Yeah, no, Ken, you're spot on. Does the DOD need to think differently about critical technologies and its weapon systems? Microelectronics is one component, but that's the component we're here to talk about. But does the DOD need to think about that? Yes. Does the executive branch need to think about that? Yes. Similar things, Department of Homeland Security, I mean what look what they're working on, very similar. But it has to be not just an aggregation of demand, but aggregation of knowledge and then a way to do things. There are industry partners out there looking at doing things like strategic sourcing. So if I design this chip that can source a plane, a sub or a truck, now I don't need a different variation for each one. And then I can make it assured, add cyber vulnerability protections, all these things to it, technology protections and use it in different formats. So that's one way industry is looking at how do we aggregate the capabilities in a company to apply it to different problem sets for national security. It's just one of the ways-

Ken Miller (26:40):
And it's interesting 'cause you talk about aggregate demand, we focus a lot of that in terms of DOD or, but you mentioned Homeland Security and almost every other government agency. And even when you get into outside of DOD and military, you have critical infrastructure, there's a lot of similar aggregation of that same demand going on. Who is responsible for aggregating all the aggregation that's happening out there to kind of say, hey, there's a lot more we have in common than we have in differences. So who's [inaudible 00:27:16]-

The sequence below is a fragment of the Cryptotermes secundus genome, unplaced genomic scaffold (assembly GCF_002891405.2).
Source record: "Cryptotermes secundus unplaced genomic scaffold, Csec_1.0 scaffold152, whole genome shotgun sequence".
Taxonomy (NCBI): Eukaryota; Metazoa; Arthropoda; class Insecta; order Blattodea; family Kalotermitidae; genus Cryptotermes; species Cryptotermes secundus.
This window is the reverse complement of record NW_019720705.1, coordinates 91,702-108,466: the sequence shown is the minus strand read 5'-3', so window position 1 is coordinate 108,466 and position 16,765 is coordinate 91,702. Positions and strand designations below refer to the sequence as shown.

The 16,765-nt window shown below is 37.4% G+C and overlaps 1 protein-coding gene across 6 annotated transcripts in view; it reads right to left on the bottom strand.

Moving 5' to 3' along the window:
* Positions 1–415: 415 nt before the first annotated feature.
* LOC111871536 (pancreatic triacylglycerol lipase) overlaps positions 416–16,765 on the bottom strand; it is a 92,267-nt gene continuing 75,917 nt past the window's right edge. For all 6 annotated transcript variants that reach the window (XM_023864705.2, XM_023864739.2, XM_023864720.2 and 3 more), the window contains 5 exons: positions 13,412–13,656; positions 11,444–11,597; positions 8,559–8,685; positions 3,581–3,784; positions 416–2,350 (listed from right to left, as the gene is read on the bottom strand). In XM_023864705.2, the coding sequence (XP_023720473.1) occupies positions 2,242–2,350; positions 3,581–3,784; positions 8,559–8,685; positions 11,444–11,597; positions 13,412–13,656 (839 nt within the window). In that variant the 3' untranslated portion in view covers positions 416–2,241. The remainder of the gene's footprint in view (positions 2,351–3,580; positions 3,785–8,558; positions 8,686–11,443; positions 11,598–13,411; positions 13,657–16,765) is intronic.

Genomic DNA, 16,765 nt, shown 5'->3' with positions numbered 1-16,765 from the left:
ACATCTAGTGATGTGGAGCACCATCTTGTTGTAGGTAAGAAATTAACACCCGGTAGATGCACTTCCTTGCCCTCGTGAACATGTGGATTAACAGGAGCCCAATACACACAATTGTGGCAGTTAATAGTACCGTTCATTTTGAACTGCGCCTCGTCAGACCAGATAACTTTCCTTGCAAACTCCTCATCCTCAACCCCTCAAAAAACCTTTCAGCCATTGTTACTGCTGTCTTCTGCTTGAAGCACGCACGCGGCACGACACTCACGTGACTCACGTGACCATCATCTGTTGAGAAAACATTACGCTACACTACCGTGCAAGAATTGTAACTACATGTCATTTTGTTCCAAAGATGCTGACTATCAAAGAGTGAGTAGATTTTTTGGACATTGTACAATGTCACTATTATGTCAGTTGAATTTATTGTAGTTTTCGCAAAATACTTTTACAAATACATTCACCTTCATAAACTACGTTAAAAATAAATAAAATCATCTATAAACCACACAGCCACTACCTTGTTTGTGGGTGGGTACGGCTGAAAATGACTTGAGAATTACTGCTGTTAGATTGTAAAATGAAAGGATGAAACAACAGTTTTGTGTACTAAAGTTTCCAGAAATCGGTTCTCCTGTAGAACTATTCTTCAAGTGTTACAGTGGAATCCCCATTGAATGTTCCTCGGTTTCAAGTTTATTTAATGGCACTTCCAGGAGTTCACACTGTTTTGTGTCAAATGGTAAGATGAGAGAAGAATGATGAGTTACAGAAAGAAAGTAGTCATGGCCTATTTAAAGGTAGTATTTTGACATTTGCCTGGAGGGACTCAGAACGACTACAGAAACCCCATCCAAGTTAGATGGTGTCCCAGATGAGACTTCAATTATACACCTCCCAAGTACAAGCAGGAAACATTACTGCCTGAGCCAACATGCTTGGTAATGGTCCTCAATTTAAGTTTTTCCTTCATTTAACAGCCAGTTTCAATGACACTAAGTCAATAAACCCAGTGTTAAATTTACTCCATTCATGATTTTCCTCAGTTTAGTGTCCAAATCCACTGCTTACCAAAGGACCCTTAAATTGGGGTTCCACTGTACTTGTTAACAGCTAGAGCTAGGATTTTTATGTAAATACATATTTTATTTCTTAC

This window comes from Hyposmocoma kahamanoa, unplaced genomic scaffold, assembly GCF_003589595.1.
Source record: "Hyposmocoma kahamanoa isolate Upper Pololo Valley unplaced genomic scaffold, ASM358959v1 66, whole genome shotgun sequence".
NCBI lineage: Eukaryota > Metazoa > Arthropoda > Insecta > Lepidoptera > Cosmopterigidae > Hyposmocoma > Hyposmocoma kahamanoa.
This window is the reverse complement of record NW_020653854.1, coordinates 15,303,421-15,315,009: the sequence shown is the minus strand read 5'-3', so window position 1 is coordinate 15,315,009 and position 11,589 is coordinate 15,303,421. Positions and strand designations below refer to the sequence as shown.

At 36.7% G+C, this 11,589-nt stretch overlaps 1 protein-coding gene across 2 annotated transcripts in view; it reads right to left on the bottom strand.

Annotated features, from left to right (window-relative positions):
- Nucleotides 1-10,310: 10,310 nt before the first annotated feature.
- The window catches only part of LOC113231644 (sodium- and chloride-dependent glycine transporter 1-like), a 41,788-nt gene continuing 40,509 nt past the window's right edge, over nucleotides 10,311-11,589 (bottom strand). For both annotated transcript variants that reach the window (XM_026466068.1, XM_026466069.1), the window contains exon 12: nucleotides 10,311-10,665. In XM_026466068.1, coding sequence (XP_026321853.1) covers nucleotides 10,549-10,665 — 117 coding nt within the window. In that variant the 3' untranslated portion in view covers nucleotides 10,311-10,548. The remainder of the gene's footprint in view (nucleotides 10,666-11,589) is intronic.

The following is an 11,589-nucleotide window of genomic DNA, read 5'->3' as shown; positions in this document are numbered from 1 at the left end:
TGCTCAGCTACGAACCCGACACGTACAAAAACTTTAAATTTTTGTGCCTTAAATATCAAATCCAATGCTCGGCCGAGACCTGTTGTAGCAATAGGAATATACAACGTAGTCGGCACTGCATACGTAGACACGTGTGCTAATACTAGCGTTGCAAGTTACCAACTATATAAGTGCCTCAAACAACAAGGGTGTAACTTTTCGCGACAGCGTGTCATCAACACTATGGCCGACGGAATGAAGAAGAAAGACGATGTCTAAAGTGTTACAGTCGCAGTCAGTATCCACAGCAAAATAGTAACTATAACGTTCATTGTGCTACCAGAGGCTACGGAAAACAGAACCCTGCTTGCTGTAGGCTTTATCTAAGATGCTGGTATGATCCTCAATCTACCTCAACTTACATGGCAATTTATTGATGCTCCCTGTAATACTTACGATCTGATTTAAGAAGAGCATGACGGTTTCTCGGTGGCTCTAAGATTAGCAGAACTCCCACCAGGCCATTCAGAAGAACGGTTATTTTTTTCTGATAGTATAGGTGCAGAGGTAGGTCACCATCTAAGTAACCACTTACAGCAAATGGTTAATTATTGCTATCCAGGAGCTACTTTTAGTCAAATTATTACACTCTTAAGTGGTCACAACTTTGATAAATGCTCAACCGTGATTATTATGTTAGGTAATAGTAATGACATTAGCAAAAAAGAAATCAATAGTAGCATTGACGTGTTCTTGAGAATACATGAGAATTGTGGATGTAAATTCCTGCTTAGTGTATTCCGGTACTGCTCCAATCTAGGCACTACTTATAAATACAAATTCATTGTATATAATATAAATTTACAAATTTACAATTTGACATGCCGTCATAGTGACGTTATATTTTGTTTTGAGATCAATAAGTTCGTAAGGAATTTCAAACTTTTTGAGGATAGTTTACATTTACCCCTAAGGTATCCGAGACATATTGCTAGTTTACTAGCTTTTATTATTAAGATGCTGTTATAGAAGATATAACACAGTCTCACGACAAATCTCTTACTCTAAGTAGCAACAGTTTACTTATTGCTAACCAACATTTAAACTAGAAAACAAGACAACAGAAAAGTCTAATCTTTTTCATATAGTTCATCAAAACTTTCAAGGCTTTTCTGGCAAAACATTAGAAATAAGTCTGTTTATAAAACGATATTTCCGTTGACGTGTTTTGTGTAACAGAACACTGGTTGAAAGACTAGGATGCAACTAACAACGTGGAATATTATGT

Ms. Jen Santos (27:16):
Who owns that problem? The National Security Council and the National Economic Council are the two organizations that bring the branches of government together, the executive branches, the cabinet level, together to talk about problems. So in my opinion, it sits there. I'm not saying they would do the acquisition, but they would be the one that understand it. There's been a whole bunch of executive orders on this case to look at supply chain vulnerabilities, supply chain problems. And so the recent one a year ago, so under the previous administration there was one in this administration, there's been looks at this and microelectronics has been one of the top problems.

But then it gets back into, all right, so we're buying a plane, a chip, a truck, a satellite, a spaceship. I mean NASA, Homeland Security buying planes to protect... I mean there are so many. Who could understand that demand? I think the NEC could understand that demand and I would say, and then they could apply it strategically. Now, if you are on the industry side, let's flip this circle around. Does the industry want the National Security Council and the National Economic Council telling them what to do?